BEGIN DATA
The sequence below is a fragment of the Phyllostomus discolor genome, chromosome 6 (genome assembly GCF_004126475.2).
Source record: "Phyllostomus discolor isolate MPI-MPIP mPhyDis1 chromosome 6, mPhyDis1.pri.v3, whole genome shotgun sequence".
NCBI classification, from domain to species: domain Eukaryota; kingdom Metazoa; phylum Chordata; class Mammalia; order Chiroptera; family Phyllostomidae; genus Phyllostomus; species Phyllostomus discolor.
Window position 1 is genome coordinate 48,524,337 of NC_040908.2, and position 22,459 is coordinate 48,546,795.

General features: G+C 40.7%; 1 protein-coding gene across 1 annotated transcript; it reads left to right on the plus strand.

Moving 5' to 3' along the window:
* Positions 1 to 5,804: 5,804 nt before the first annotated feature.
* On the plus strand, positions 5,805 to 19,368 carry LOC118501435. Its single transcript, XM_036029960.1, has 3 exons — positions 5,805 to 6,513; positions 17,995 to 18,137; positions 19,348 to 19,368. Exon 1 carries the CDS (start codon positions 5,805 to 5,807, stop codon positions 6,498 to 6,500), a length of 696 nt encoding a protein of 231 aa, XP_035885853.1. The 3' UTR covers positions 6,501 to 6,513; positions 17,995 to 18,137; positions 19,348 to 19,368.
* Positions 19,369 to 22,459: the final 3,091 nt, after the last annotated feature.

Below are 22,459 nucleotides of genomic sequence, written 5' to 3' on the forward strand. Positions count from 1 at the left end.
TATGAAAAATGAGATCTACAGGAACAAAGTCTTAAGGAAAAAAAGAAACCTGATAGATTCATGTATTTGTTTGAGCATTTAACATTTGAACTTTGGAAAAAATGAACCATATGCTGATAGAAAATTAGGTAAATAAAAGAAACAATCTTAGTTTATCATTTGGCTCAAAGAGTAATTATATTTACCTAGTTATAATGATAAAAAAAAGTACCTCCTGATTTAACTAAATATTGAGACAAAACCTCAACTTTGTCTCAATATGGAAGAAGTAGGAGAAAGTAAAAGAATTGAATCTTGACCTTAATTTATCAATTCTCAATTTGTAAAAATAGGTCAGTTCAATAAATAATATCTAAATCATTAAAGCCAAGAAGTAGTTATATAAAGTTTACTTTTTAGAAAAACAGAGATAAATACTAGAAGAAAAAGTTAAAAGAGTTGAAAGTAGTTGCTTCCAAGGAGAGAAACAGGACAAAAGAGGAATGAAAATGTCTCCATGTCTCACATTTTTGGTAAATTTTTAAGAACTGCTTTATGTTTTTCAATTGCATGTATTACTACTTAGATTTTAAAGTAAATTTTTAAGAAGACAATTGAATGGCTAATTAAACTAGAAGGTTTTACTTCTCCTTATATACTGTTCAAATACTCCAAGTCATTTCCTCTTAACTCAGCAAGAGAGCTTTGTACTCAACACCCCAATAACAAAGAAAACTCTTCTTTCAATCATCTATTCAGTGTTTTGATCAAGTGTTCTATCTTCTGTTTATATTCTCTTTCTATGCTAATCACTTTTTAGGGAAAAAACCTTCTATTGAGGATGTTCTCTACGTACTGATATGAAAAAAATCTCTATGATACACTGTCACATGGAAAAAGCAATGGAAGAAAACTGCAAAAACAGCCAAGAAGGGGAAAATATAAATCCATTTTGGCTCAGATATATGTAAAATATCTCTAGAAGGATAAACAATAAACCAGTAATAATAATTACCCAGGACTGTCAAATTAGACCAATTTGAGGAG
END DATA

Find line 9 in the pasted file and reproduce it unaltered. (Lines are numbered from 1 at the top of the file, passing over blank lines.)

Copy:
* Positions 19,369 to 22,459: the final 3,091 nt, after the last annotated feature.